Dad takes closer listen to son’s music choices



Dad takes closer listen to son’s music choices


Sunday, April 20, 2003

That preteen music thing is starting to happen at our house. The other day my son asked for a CD player.

This is a kid who likes nothing better than to take things apart and put them back together the way he wants them, so my first image was of spare pieces of the CD player turning up between sofa cushions or under his bed. That’s really not the way I want to spend money.

Why do you want a CD player, I asked? I want to listen to the new Eminem CD, he answered. Ah, music, sort of. All right, I have to admit, Eminem does have an ear for tunes, but his lyrics aren’t exactly what I want my son listening to.

I fished out a CD of R&B greats and slipped it into the player, hoping it wasn’t too late to influence his musical tastes, but fearing I’d already failed in that particular area of parenting.

For a few months now he’s been interested in music. The kid cultural-transmission network has clued him in on which stations to tune to for the right stuff, so almost always now there’s a radio going somewhere in our house.

He moved his clock radio from the desk in his room to a spot next to his bed so that he can fall asleep listening to the soothing sounds of rap.

I did something like that too, a very long time ago.

Our house was small, so we all slept in the same room, which meant I couldn’t have sounds wafting through the room without annoying my mother. I had a little battery-operated radio about the size of a deck of cards. I’d tune it to the right station, turn it down way low and hold it to one ear while Diana Ross sang to me.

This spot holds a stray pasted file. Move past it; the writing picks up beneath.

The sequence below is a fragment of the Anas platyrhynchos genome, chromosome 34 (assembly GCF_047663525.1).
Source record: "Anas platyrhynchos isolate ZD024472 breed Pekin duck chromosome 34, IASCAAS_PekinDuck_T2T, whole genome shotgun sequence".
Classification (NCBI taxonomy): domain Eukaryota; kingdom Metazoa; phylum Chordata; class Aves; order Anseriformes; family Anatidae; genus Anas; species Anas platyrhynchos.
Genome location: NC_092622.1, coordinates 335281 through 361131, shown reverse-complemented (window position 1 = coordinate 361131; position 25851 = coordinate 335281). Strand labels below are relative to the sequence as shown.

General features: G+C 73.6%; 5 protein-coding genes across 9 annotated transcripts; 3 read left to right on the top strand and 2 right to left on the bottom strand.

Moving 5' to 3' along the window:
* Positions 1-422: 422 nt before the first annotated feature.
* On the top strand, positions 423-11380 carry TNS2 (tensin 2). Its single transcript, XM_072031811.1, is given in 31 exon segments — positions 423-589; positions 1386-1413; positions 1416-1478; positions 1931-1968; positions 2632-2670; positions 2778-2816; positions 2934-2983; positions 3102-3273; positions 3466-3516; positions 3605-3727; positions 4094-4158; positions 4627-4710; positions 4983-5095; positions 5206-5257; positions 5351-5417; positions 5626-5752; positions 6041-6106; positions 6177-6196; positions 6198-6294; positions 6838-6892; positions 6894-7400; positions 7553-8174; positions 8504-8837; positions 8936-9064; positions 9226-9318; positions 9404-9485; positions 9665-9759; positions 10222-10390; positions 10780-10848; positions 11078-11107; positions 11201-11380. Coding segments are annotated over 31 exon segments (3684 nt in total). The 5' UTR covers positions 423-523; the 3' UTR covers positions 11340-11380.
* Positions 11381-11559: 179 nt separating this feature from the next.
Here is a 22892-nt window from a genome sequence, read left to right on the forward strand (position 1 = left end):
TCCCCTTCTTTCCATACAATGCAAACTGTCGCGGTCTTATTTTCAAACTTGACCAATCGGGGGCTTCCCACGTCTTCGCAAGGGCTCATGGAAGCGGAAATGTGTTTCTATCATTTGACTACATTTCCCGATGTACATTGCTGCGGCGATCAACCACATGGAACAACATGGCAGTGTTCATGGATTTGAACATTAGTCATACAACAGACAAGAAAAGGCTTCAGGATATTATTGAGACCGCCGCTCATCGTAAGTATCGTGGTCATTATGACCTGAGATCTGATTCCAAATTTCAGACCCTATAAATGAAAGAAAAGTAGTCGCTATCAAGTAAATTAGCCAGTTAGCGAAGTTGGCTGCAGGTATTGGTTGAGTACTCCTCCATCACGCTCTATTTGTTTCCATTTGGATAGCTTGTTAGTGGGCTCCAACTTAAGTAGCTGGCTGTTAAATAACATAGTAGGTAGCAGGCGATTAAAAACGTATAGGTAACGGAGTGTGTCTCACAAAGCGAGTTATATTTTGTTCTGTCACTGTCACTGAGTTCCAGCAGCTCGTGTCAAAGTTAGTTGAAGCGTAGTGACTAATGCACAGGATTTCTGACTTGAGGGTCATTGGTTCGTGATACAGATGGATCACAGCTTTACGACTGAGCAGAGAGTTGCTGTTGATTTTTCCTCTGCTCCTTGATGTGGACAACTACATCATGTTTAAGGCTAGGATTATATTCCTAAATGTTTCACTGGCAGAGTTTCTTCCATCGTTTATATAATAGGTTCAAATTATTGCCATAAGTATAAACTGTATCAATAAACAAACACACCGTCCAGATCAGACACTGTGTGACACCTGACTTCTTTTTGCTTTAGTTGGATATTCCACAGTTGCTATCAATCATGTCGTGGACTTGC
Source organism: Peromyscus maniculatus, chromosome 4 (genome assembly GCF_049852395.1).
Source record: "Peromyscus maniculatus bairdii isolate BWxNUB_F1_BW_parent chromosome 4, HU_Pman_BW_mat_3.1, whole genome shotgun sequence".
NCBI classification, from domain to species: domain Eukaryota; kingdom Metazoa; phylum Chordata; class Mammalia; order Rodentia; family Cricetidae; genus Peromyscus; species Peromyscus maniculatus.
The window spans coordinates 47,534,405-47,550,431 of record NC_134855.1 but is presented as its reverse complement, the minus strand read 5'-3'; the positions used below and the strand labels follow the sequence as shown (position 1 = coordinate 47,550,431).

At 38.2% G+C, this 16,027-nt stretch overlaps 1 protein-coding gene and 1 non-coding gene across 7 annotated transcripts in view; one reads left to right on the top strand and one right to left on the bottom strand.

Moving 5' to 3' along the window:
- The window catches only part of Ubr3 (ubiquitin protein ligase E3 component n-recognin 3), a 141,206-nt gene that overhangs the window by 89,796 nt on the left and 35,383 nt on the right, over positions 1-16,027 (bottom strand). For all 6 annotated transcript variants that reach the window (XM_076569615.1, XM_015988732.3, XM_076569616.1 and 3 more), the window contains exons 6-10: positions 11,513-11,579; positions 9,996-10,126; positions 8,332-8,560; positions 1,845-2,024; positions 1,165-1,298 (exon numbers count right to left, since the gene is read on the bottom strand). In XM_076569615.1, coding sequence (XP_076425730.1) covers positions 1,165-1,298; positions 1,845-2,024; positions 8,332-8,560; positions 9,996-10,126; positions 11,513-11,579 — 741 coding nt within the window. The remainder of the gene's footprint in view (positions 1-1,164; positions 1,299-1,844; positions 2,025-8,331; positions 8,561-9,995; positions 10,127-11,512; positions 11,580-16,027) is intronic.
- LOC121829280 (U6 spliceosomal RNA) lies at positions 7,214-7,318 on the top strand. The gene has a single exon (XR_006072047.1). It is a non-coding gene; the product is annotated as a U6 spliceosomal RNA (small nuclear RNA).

People always like music, but there is something different about young people and music. Sometime after they enter double digits in age, music becomes not just entertainment, but social glue, therapy, instructional material.

“It’s getting hot in here, so take off all your clothes.” That’d be Nelly. It’s a popular song with 11-year-olds because they’re kinda thinking about sexuality, but in a giggly way.

I’m trying to catch the lyrics to some of this music so that I know what the kid is picking up.

“In Da Club” by 50 Cent has been really popular. I hear my son and his friends singing the part that says, “Go Shawty. It’s your birthday.” But when I listen to the entire song, I find lines such as, “I’m into having sex, I ain’t into making love.” I don’t hear the kids singing that part, but it’s there on the radio for them to absorb.

Since watching him fall asleep to the radio brings back memories of my own childhood, I try to think of the positive part of this.

The lyrics provide an entry point for discussing the difference between a purely physical encounter between two people and physical closeness that grows out of and strengthens emotional bonds.

Or maybe it’s time to change the channel.

There’s stuff kids need from music and things they don’t.

You know how kids of a certain age feel put upon by life, downtrodden and subject to injustice at every turn? Music offers a release for those feelings.

“Sometimes it feels like the world’s on my shoulders.” That’s from Eminem’s “Hailie’s Song.” But more than when I was a kid, there’s a lot of garbage to wade through to get to a little rebellion anthem or comfort music.

I called up the lyrics to Eminem’s “Superman,” from his CD “The Eminem Show.” In it, the artist discusses his relationship with a particular woman and with women in general, the central message being that he has one use for women. Or perhaps I misunderstood.

Maybe I’m just getting old, but our son won’t be using his allowance money on that particular bit of music.

On the way home from school the other day, I surfed through stations on the car radio, searching for just the right one. Nothing good, but I needed a break from war news as much has he needed a break from misanthropy and sex.

I pulled out an old Curtis Mayfield tape, put it in the player and gave both our brains a rest.

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